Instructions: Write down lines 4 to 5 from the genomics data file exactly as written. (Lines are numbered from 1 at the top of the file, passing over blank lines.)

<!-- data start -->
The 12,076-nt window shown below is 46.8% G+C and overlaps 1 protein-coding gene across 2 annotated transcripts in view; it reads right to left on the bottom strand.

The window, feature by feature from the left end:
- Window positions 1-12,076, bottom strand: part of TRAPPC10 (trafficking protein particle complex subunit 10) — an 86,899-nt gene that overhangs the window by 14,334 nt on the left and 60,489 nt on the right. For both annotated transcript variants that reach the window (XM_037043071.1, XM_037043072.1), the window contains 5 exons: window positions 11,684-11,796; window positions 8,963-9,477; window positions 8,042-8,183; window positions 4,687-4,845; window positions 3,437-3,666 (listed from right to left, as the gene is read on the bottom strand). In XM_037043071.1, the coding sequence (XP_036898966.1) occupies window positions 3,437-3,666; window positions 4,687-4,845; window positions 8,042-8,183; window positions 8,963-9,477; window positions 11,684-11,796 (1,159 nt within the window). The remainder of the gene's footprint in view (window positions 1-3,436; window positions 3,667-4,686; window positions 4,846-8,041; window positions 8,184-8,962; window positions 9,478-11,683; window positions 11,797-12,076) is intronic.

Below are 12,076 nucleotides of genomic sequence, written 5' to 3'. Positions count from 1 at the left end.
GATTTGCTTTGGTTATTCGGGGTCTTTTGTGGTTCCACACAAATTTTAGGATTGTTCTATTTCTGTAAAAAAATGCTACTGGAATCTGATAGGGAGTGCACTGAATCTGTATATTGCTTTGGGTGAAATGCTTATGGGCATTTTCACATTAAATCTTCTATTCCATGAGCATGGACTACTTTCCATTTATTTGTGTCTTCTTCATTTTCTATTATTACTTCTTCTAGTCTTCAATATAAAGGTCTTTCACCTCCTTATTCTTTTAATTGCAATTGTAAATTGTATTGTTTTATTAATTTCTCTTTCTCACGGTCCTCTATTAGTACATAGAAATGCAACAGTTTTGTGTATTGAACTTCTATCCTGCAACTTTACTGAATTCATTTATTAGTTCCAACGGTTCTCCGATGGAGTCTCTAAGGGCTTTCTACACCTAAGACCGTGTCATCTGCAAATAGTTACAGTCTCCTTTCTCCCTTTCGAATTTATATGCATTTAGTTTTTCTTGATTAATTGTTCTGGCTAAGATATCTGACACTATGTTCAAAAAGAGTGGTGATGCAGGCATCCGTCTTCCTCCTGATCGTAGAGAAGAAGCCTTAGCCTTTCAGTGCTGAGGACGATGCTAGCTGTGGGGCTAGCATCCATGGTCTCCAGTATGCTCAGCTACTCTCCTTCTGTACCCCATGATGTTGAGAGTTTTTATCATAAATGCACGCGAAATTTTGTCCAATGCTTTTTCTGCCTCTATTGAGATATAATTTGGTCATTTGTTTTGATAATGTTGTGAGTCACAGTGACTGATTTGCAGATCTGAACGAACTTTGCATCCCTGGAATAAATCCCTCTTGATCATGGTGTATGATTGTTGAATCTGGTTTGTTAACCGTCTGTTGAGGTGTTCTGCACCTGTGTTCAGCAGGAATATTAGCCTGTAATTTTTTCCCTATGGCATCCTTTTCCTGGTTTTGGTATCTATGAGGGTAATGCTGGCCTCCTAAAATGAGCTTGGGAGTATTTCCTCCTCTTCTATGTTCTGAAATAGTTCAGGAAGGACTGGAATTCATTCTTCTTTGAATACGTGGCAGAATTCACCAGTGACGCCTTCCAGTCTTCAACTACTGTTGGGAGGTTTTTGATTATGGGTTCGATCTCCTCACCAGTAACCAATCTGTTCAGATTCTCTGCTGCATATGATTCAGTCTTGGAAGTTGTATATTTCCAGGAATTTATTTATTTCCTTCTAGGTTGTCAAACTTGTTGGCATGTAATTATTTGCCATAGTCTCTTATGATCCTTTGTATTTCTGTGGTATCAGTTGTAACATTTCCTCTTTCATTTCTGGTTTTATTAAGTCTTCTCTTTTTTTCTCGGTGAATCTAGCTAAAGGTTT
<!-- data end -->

Below are 12,076 nucleotides of genomic sequence, written 5' to 3'. Positions count from 1 at the left end.
GATTTGCTTTGGTTATTCGGGGTCTTTTGTGGTTCCACACAAATTTTAGGATTGTTCTATTTCTGTAAAAAAATGCTACTGGAATCTGATAGGGAGTGCACTGAATCTGTATATTGCTTTGGGTGAAATGCTTATGGGCATTTTCACATTAAATCTTCTATTCCATGAGCATGGACTACTTTCCATTTATTTGTGTCTTCTTCATTTTCTATTATTACTTCTTCTAGTCTTCAATATAAAGGTCTTTCACCTCCTTATTCTTTTAATTGCAATTGTAAATTGTATTGTTTTATTAATTTCTCTTTCTCACGGTCCTCTATTAGTACATAGAAATGCAACAGTTTTGTGTATTGAACTTCTATCCTGCAACTTTACTGAATTCATTTATTAGTTCCAACGGTTCTCCGATGGAGTCTCTAAGGGCTTTCTACACCTAAGACCGTGTCATCTGCAAATAGTTACAGTCTCCTTTCTCCCTTTCGAATTTATATGCATTTAGTTTTTCTTGATTAATTGTTCTGGCTAAGATATCTGACACTATGTTCAAAAAGAGTGGTGATGCAGGCATCCGTCTTCCTCCTGATCGTAGAGAAGAAGCCTTAGCCTTTCAGTGCTGAGGACGATGCTAGCTGTGGGGCTAGCATCCATGGTCTCCAGTATGCTCAGCTACTCTCCTTCTGTACCCCATGATGTTGAGAGTTTTTATCATAAATGCACGCGAAATTTTGTCCAATGCTTTTTCTGCCTCTATTGAGATATAATTTGGTCATTTGTTTTGATAATGTTGTGAGTCACAGTGACTGATTTGCAGATCTGAACGAACTTTGCATCCCTGGAATAAATCCCTCTTGATCATGGTGTATGATTGTTGAATCTGGTTTGTTAACCGTCTGTTGAGGTGTTCTGCACCTGTGTTCAGCAGGAATATTAGCCTGTAATTTTTTCCCTATGGCATCCTTTTCCTGGTTTTGGTATCTATGAGGGTAATGCTGGCCTCCTAAAATGAGCTTGGGAGTATTTCCTCCTCTTCTATGTTCTGAAATAGTTCAGGAAGGACTGGAATTCATTCTTCTTTGAATACGTGGCAGAATTCACCAGTGACGCCTTCCAGTCTTCAACTACTGTTGGGAGGTTTTTGATTATGGGTTCGATCTCCTCACCAGTAACCAATCTGTTCAGATTCTCTGCTGCATATGATTCAGTCTTGGAAGTTGTATATTTCCAGGAATTTATTTATTTCCTTCTAGGTTGTCAAACTTGTTGGCATGTAATTATTTGCCATAGTCTCTTATGATCCTTTGTATTTCTGTGGTATCAGTTGTAACATTTCCTCTTTCATTTCTGGTTTTATTAAGTCTTCTCTTTTTTTCTCGGTGAATCTAGCTAAAGGTTT